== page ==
Why We’re Scared of Masturbation

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Photo: Jemal Countess/Getty Images

Tim Ferriss, the productivity guru best known for The 4-Hour Workweek (and slightly less well known for his claim that he can induce 15-minute orgasms in women), has issued his readers a 30-day challenge called NOBNOM, which stands for “no booze, no masturbating.”

“If you’ve been feeling less than super-productive, slightly lethargic, or mildly depressed, do this 30-day challenge,” he writes. “If you simply want to level-up your life, do this 30-day challenge.” Ferriss claims that his own booze-and-masturbation break kicked up his sex drive, made it easier for him to focus, and increased his productivity by “50-100%.” Those who complete NOBNOM, writes Ferriss, will say to themselves, “Holy shit, my baseline for the last 10 years [or 5 or 15 or whatever] has been fucked! I totally forgot what it feels like to live clean.”

This notion, that masturbation is a productivity-sapping distraction, is popular and much discussed in some quarters: A Google search for “masturbation and productivity” reveals a virtual army of mostly young-sounding males (yes, they’re almost all males) fretting and/or preaching about how masturbation can divert one’s focus from the things that matter. A post about the “mediocrity of masturbation” on a site called getgirlsnotgame.com should give you a sense of the tone of the discussion, as should a quick perusal of the “NoFap” subreddit, which Ferriss cites approvingly and is rife with posts like this one, in which young men engage in self-flagellation over the fact that they’ve only been able to cut down their masturbation habit to once a week or so.

With the exception of people whose masturbation interferes directly with their work or social lives — these people should probably talk to a professional — there’s simply no hard scientific evidence to back up any of this. While it doesn’t appear researchers have empirically examined possible links between masturbation and productivity, there is significant evidence debunking the most common sex and productivity notion: that sex before playing sports inhibits performance. Since arguments about masturbation are often couched in similar terms — that it drains away a certain edge or drive, leading to apathy — there are plenty of reasons to be skeptical of them. Plus, there’s no evidence to suggest masturbation is a harmful activity in any broader sense, and it’s been linked to health benefits in both men and women.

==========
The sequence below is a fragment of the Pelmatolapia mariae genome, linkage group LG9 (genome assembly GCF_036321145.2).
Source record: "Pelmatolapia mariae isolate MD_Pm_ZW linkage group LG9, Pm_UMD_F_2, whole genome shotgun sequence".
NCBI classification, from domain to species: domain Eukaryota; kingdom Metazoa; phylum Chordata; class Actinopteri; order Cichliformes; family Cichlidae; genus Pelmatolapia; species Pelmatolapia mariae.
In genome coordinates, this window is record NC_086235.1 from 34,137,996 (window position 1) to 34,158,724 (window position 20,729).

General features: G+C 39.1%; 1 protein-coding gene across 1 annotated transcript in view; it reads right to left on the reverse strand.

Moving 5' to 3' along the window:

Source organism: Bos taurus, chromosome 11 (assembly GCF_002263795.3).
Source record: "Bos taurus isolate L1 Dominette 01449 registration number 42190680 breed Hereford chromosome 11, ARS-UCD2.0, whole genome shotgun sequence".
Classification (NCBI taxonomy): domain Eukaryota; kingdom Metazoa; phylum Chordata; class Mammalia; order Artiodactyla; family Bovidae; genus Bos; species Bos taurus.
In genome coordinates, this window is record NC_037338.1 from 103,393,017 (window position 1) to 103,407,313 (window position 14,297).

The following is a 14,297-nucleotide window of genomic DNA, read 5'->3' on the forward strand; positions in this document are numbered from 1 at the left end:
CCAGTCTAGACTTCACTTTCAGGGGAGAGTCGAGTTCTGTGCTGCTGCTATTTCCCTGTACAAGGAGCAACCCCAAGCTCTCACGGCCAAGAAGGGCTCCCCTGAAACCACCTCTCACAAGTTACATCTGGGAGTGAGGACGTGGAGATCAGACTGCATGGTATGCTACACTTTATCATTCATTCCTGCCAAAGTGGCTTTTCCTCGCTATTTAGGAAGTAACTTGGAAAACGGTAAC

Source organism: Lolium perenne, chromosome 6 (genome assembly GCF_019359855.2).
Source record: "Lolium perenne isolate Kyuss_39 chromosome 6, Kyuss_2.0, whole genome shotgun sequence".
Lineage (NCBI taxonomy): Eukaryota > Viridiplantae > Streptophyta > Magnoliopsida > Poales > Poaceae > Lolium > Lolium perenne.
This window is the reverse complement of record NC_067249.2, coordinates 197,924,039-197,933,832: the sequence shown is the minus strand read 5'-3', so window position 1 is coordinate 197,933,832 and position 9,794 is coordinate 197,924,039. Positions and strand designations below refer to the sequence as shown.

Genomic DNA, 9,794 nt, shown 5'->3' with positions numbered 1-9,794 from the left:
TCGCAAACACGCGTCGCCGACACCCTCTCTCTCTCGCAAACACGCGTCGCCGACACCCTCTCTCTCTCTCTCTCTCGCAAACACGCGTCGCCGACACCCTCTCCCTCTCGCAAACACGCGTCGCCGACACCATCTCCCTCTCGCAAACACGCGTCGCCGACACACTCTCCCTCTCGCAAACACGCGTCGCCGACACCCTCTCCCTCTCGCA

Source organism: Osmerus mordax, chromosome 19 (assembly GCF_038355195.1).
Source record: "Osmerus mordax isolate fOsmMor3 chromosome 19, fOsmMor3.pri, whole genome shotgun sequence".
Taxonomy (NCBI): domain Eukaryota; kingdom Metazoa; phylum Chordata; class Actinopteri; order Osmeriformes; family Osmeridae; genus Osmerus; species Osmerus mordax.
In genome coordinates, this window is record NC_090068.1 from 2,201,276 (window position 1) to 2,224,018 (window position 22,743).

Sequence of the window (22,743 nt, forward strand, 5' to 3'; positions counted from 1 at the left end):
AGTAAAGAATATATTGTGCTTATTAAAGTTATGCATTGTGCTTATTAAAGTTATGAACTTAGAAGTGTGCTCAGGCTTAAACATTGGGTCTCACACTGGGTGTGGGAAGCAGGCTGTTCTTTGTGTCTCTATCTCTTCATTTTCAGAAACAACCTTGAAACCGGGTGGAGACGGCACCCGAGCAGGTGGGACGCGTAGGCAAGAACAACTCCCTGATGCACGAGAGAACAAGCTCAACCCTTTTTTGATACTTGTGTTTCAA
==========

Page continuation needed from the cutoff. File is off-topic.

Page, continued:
Yes, yes — it’s 2014. For many people, none of this is news. And Ferriss, after all, is a bit hard to take seriously, not least because his website features a picture of a scantily clad woman holding a beer with the caption “Both of these things are very distracting” — the woman is apparently a thing. But still: It’s striking that despite the dearth of evidence, so many young men are convinced, or at least worried, that they are jerking away their best ideas and ambitions. What can account for this?

The short answer is that Ferriss’s anti-masturbation crusade, and the many smaller, less-well-publicized iterations of it you can easily find poking around online, are a 2014-friendly version of a notion that can be traced to a very specific publication 300 years ago.

Most people associate anti-masturbation views with religious fundamentalism, and there are, of course, somewhat ambiguous passages in the Bible that can be read as denouncing masturbation, as well as religious communities that view masturbation as a sin to this day. But according to Thomas Laqueur, a historian at UC Berkeley and the author of Solitary Sex : A Cultural History of Masturbation, it would be a mistake to view Western fears about masturbation as an ancient line of thought stemming from Judeo-Christian religious texts.